NCOA Your List. Regardless of where/how you obtained your mailing list, you should run it through the national change of address (NCOA) system to remove people from your universe who have moved out of your locality (and who presumably can’t vote in your election). You should typically always ask your printer/mailhouse to NCOA your list.
De-Dupe Your List. Similarly, it’s important to ensure that there aren’t duplicate records for the same individual in your mailing list. Either sort your Excel file by name, address, or voter file ID to manually remove duplicate records or have your printer/mailhouse do it for you (depending on the list size, the latter will likely be the better route).
Household Your List. Make sure your list is organized so that each household receives one piece. There’s (usually) no sense in sending an identical piece of mail to people who cohabitate. Even if you household a list before you export it from the voter file, you should always ask your printer/mailhouse to household it as well in case anyone fell through the cracks—many printers will do this for free, though there may be a small fee associated.
Consider Format/Paper Stock. The format of your mailers can drastically impact your costs. While an 11 x 17 piece may stand out in a mailbox, it could be up to $0.10 costlier per piece than an 8.5 x 11 postcard. While a 6 x 11 may sound cheaper because it’s smaller, it can be pricier to print in small quantities. Formats aside, paper stock can also impact your pricing. You don’t want to print a bulk mailing on standard printer paper that you’d purchase from Staples for your home, but you likely don’t need the most expensive paper out there either. Don’t be afraid to ask a printer for samples and see what they recommend based on your needs.
Use a Nonprofit Permit. If you’re a union or an advocacy group running a mail program, you may be able to apply for a nonprofit postal permit to save you money on postage. This entails filling out a lot of paperwork with the U.S. Postal Service, but it’s worth it. If you’re a candidate running for office, you won’t be able to mail pieces with this kind of permit, though.
Print Locally. Always factor in shipping costs in building a direct mail program. If you’re running for mayor in Atlanta and you see there’s a printer in California that’s cheaper on the cost per piece by a penny or so than a printer in your area, stay local. Printing your piece hundreds or thousands of miles away will elongate your timeline and lead to exorbitant shipping costs to get your pieces into mailboxes.
Carrier Route Sorting. If you’re mailing enough pieces to a dense enough area, you may be able to carrier route sort your mail to save some money. This essentially means you’re sorting your bulk mailing earlier in the mailing process so that the task doesn’t fall to local post offices—this saves you time and money.
How Can I Track My Mail?
Tracking political direct mail used to be like finding a needle in a haystack, but it’s luckily become a lot easier to do over the years. Below are a couple of systems we employ at The Campaign Workshop to do everything we can to check that pieces have printed, entered the mailstream, and delivered to mailboxes.
Look out for Proofs. A printer will always send a proof for you to approve before a piece goes to press. If you haven’t seen a proof come through, call your printer to make sure they have final art and everything else they need to get your piece printed and out the door.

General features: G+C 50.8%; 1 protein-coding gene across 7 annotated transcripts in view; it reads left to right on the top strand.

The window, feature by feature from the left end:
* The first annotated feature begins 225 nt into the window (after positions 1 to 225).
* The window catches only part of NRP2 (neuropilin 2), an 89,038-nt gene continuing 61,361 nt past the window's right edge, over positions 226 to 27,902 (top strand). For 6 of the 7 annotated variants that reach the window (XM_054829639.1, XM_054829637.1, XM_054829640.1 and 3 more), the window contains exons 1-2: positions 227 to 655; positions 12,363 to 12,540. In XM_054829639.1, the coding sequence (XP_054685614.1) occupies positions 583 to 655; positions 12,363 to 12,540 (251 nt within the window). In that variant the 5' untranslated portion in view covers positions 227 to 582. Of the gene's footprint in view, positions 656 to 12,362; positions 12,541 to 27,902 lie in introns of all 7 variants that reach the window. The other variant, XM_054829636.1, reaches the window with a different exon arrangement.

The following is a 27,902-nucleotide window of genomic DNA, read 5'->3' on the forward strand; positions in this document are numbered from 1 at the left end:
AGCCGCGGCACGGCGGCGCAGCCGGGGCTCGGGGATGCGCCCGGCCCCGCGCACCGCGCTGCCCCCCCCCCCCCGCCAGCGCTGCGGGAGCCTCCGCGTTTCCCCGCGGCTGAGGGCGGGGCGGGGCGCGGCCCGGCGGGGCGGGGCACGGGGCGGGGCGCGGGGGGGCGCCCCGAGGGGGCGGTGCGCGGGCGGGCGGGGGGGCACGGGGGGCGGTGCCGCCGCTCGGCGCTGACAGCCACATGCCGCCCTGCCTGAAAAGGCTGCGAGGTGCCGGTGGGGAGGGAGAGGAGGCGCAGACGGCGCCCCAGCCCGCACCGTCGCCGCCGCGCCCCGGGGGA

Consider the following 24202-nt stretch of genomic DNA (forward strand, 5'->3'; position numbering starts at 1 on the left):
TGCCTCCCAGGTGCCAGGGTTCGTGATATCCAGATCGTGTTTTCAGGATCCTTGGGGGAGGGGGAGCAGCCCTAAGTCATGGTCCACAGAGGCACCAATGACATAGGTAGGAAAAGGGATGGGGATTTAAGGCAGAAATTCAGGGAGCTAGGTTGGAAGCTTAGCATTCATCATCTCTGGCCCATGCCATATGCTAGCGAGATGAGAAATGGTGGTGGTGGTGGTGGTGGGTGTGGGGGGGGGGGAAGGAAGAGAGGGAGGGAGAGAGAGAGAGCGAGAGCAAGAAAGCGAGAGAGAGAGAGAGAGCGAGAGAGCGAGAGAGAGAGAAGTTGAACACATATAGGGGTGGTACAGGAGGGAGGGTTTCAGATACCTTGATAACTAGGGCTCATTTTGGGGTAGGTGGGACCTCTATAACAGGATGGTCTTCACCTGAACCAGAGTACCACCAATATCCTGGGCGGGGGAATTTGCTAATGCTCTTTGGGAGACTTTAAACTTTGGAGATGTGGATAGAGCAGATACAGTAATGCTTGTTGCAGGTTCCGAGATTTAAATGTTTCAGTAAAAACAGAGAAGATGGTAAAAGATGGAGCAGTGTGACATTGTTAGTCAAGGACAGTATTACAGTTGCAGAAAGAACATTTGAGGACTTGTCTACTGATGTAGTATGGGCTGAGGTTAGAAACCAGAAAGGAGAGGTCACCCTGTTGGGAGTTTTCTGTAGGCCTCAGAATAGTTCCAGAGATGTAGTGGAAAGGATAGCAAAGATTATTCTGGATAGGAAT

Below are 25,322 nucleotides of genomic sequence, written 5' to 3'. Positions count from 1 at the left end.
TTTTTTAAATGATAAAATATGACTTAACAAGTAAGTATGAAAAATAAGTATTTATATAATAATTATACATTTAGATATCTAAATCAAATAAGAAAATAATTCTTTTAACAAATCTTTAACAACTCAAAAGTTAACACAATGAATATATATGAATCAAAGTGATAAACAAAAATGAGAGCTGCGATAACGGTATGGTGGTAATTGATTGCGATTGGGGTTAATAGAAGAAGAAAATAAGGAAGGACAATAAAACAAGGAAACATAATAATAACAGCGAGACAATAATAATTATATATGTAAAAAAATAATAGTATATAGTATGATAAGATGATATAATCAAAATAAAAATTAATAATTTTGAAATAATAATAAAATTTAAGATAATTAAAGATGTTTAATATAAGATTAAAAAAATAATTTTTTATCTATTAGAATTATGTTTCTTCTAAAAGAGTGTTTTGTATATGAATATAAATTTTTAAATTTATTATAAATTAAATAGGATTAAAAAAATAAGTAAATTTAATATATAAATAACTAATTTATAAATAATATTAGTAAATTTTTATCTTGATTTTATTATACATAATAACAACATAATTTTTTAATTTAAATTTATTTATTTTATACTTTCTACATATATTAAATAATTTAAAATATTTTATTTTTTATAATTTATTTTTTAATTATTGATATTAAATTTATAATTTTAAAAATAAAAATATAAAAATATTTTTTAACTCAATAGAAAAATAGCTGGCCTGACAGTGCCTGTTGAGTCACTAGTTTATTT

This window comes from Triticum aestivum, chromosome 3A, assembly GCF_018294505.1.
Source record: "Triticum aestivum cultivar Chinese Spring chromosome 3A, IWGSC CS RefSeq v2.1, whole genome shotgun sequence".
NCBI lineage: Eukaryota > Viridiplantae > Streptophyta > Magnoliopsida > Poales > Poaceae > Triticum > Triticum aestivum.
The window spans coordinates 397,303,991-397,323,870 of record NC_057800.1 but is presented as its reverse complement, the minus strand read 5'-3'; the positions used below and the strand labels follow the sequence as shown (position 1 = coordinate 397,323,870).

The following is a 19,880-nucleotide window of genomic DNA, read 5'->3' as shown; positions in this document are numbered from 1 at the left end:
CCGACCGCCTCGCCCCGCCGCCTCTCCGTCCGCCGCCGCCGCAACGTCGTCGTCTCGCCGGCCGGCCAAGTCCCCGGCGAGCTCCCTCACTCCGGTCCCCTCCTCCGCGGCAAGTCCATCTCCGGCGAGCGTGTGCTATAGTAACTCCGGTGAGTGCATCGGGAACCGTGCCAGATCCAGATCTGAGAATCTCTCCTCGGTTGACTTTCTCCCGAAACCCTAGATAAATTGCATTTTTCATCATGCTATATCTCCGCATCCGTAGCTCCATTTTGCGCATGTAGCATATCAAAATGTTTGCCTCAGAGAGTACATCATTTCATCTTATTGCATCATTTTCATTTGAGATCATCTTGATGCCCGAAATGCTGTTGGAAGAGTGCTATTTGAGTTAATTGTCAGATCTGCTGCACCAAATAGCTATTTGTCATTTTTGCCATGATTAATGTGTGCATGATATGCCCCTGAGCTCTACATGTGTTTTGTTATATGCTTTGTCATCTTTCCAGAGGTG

Request Samples. At The Campaign Workshop, we always ask printers to ship mailer samples to our office at least a day in advance of any drop date. This way, we can check the quality of the print job (before printing thousands more of the piece) and have reassurance that a piece is about to enter the mailstream on schedule.
Follow up Again (And Again). Follow up with your printer leading up to every drop date for your political direct mail to make sure your program is on schedule (particularly if a piece will be shipped to multiple SCFs). This is particularly important during busy election cycles when printers are strapped for time. On a piece’s actual drop date, request written confirmation from the printer that the piece has dropped as planned.
Keep an Eye on Postage. A payment receipt for postage from your account is a good indicator that your mail is on its way to voters—if you haven’t paid for postage, that’s a big red flag. One day after any piece drops, you should request a 3602 form from your printer/mailshop. This form details the drop date, job number/code, quantity, permit, and postage costs associated with the mailer.
Take Advantage of Intelligent Barcode Tracking. The USPS uses Intelligent Mail barcodes (IMb) that allow you to track the location of letters and flats. If you’ve set up IMb tracking (which you should ask your printer/mailshop to do), you can get peace of mind with the ability to pull a report that shows when your pieces have been scanned by the SCF they’re dropping at. You can typically expect a piece to show up in voters’ mailboxes 2–5 days after the scan date. It’s important to note that standard 8.5 x 11 postcards don’t always scan well—don’t be shocked if you see a scan rate of below 30 percent.
Add Seeds Into Your Universe. Finally, you can add seeds into your political direct mail universe as an extra check on your mail delivery. We utilize a third-party company that provides addresses of folks in the area we’re mailing to who have agreed to report the day that they receive specific mailings. Depending on the size/concentration of your universe, delivery dates may differ for members of your target universe. We include at least two seeds in every mailing and check a couple days after a piece drops to see if these folks have received the piece.